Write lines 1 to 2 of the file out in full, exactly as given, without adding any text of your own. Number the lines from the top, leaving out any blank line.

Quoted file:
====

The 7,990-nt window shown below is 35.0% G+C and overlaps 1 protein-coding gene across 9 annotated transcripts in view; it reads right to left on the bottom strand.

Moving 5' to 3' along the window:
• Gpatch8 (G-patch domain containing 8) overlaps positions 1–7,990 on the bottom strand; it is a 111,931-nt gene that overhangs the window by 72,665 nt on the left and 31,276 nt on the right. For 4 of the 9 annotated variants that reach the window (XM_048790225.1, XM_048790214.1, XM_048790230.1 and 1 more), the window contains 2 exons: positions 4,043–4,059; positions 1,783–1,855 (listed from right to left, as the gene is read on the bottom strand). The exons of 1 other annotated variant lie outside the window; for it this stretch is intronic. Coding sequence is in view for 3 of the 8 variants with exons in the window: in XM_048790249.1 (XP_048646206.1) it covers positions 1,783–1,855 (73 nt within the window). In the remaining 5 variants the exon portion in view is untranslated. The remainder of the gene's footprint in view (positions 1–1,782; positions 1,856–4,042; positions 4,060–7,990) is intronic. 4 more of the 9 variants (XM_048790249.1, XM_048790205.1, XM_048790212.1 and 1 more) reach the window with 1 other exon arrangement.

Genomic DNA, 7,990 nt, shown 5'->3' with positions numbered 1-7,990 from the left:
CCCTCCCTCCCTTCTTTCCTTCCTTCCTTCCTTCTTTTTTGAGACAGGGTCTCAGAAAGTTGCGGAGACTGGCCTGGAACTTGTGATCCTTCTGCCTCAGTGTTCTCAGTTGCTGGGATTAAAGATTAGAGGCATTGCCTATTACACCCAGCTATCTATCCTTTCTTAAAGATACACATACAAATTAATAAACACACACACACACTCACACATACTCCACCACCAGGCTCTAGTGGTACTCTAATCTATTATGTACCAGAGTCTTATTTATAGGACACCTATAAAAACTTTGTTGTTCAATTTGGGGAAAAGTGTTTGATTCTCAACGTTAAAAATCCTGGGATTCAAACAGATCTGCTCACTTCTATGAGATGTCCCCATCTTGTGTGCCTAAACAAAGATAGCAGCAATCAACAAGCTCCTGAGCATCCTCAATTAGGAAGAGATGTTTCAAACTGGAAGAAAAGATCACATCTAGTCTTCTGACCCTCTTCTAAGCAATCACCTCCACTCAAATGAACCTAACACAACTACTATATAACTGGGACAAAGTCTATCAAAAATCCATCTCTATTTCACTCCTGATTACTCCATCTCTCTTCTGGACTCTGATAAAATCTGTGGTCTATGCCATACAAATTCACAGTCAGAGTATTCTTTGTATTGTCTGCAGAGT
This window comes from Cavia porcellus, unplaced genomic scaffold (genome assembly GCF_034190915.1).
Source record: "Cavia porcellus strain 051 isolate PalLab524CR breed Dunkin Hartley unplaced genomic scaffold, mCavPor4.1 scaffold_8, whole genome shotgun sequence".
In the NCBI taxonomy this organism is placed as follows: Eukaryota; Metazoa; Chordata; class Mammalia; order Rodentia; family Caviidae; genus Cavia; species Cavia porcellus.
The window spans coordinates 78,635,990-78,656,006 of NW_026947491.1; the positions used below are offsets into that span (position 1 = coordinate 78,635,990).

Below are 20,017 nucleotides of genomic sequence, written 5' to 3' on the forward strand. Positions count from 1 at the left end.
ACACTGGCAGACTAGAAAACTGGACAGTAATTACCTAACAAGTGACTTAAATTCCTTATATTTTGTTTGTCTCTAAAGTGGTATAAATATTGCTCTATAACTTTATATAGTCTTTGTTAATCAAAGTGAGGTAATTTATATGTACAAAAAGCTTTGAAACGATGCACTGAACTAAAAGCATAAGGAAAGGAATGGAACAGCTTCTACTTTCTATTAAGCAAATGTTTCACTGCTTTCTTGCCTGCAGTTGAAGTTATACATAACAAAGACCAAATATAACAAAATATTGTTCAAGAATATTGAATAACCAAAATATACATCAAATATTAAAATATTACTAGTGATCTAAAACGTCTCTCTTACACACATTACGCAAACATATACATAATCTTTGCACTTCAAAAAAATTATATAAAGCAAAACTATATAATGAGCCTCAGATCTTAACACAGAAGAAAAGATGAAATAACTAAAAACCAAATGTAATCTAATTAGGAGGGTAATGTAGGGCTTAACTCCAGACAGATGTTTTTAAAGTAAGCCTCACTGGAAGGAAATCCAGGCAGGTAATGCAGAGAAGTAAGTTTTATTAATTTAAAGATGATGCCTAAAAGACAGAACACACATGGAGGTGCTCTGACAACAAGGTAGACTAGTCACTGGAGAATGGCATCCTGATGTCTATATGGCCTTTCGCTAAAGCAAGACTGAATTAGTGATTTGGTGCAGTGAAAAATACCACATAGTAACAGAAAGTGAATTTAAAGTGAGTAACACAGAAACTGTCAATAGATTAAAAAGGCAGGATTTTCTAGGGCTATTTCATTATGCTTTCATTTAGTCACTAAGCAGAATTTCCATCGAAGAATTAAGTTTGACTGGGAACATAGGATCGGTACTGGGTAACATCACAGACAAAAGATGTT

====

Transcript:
The 7,990-nt window shown below is 35.0% G+C and overlaps 1 protein-coding gene across 9 annotated transcripts in view; it reads right to left on the bottom strand.

Moving 5' to 3' along the window: